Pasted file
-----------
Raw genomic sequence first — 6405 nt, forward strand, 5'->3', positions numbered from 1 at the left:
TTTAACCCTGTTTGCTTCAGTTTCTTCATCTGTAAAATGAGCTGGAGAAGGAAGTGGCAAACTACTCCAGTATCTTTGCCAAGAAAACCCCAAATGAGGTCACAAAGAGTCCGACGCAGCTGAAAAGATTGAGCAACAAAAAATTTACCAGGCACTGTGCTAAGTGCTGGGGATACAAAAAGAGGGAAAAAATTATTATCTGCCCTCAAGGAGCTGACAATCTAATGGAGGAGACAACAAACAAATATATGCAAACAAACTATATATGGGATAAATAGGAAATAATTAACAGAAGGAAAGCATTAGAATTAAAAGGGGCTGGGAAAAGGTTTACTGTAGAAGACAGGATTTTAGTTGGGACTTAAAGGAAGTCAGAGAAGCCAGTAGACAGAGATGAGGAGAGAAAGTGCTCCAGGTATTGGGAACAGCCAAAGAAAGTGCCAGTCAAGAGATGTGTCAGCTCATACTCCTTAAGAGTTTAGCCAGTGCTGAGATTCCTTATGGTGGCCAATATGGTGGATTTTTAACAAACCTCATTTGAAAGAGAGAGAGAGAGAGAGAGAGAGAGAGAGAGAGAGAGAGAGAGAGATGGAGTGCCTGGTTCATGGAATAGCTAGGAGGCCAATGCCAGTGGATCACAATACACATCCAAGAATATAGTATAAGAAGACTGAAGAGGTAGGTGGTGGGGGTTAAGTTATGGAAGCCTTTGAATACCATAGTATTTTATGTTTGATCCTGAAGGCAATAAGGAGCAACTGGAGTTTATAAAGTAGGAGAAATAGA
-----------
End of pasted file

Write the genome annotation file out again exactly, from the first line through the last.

Raw genomic sequence first — 6405 nt, forward strand, 5'->3', positions numbered from 1 at the left:
TTTAACCCTGTTTGCTTCAGTTTCTTCATCTGTAAAATGAGCTGGAGAAGGAAGTGGCAAACTACTCCAGTATCTTTGCCAAGAAAACCCCAAATGAGGTCACAAAGAGTCCGACGCAGCTGAAAAGATTGAGCAACAAAAAATTTACCAGGCACTGTGCTAAGTGCTGGGGATACAAAAAGAGGGAAAAAATTATTATCTGCCCTCAAGGAGCTGACAATCTAATGGAGGAGACAACAAACAAATATATGCAAACAAACTATATATGGGATAAATAGGAAATAATTAACAGAAGGAAAGCATTAGAATTAAAAGGGGCTGGGAAAAGGTTTACTGTAGAAGACAGGATTTTAGTTGGGACTTAAAGGAAGTCAGAGAAGCCAGTAGACAGAGATGAGGAGAGAAAGTGCTCCAGGTATTGGGAACAGCCAAAGAAAGTGCCAGTCAAGAGATGTGTCAGCTCATACTCCTTAAGAGTTTAGCCAGTGCTGAGATTCCTTATGGTGGCCAATATGGTGGATTTTTAACAAACCTCATTTGAAAGAGAGAGAGAGAGAGAGAGAGAGAGAGAGAGAGAGAGAGAGAGAGATGGAGTGCCTGGTTCATGGAATAGCTAGGAGGCCAATGCCAGTGGATCACAATACACATCCAAGAATATAGTATAAGAAGACTGAAGAGGTAGGTGGTGGGGGTTAAGTTATGGAAGCCTTTGAATACCATAGTATTTTATGTTTGATCCTGAAGGCAATAAGGAGCAACTGGAGTTTATAAAGTAGGAGAAATAGA